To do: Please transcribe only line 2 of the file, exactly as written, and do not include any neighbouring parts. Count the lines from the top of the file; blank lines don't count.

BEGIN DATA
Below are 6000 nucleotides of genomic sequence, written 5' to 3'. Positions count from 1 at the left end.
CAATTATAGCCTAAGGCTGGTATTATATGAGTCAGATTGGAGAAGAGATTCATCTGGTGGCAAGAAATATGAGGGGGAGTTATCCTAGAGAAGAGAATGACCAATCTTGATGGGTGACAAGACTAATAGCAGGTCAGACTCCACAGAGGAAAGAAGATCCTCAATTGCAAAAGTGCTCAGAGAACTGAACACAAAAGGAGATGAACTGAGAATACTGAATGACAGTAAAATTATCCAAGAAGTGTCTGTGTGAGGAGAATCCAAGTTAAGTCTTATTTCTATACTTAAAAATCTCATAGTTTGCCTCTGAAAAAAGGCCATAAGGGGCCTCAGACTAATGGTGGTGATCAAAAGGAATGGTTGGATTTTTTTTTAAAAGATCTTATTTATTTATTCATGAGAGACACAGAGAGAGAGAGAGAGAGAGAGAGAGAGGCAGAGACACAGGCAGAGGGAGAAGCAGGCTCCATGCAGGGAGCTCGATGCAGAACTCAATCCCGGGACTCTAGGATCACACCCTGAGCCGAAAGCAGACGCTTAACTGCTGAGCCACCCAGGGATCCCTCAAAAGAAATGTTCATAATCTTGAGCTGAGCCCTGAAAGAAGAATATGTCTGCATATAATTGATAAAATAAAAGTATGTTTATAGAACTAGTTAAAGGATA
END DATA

CAATTATAGCCTAAGGCTGGTATTATATGAGTCAGATTGGAGAAGAGATTCATCTGGTGGCAAGAAATATGAGGGGGAGTTATCCTAGAGAAGAGAATGACCAATCTTGATGGGTGACAAGACTAATAGCAGGTCAGACTCCACAGAGGAAAGAAGATCCTCAATTGCAAAAGTGCTCAGAGAACTGAACACAAAAGGAGATGAACTGAGAATACTGAATGACAGTAAAATTATCCAAGAAGTGTCTGTGTGAGGAGAATCCAAGTTAAGTCTTATTTCTATACTTAAAAATCTCATAGTTTGCCTCTGAAAAAAGGCCATAAGGGGCCTCAGACTAATGGTGGTGATCAAAAGGAATGGTTGGATTTTTTTTTAAAAGATCTTATTTATTTATTCATGAGAGACACAGAGAGAGAGAGAGAGAGAGAGAGAGAGGCAGAGACACAGGCAGAGGGAGAAGCAGGCTCCATGCAGGGAGCTCGATGCAGAACTCAATCCCGGGACTCTAGGATCACACCCTGAGCCGAAAGCAGACGCTTAACTGCTGAGCCACCCAGGGATCCCTCAAAAGAAATGTTCATAATCTTGAGCTGAGCCCTGAAAGAAGAATATGTCTGCATATAATTGATAAAATAAAAGTATGTTTATAGAACTAGTTAAAGGATA